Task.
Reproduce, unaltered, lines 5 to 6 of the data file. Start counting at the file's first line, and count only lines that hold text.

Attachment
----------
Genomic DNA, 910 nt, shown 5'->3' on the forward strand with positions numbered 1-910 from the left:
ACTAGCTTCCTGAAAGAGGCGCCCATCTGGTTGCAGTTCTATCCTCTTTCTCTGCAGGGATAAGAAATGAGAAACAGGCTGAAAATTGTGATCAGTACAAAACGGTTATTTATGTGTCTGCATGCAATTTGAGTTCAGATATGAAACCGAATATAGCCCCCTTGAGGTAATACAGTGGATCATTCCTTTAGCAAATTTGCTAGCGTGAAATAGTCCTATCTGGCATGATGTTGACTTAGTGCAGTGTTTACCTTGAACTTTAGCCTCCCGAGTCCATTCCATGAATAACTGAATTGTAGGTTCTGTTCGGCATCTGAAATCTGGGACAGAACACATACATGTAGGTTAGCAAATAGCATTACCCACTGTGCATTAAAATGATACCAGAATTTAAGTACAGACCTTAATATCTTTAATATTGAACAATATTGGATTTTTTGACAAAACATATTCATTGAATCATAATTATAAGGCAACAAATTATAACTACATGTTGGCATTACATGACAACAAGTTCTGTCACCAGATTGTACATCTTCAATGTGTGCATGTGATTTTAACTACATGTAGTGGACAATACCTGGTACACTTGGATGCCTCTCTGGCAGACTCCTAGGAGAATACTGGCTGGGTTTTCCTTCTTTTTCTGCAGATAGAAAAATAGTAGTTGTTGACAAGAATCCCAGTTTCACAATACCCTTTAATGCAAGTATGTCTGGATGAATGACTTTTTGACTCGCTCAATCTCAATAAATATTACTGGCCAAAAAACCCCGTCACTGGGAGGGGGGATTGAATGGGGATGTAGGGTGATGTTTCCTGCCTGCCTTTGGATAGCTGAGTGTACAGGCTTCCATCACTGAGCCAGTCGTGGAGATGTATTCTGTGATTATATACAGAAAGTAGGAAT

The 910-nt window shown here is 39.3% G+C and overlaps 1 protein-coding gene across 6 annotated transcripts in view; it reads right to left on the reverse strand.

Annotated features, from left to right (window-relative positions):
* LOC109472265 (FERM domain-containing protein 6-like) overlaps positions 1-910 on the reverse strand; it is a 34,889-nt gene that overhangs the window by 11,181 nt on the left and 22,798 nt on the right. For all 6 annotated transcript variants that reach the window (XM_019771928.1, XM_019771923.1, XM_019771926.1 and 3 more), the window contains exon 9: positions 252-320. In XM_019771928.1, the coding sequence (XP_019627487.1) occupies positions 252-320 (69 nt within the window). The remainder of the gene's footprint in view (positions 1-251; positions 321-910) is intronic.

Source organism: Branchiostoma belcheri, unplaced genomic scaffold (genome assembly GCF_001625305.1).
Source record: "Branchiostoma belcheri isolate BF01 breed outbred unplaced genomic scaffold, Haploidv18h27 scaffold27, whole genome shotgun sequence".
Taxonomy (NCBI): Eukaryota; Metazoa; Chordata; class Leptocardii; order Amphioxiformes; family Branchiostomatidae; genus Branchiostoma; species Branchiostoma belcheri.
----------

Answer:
* LOC109472265 (FERM domain-containing protein 6-like) overlaps positions 1-910 on the reverse strand; it is a 34,889-nt gene that overhangs the window by 11,181 nt on the left and 22,798 nt on the right. For all 6 annotated transcript variants that reach the window (XM_019771928.1, XM_019771923.1, XM_019771926.1 and 3 more), the window contains exon 9: positions 252-320. In XM_019771928.1, the coding sequence (XP_019627487.1) occupies positions 252-320 (69 nt within the window). The remainder of the gene's footprint in view (positions 1-251; positions 321-910) is intronic.

Source organism: Branchiostoma belcheri, unplaced genomic scaffold (genome assembly GCF_001625305.1).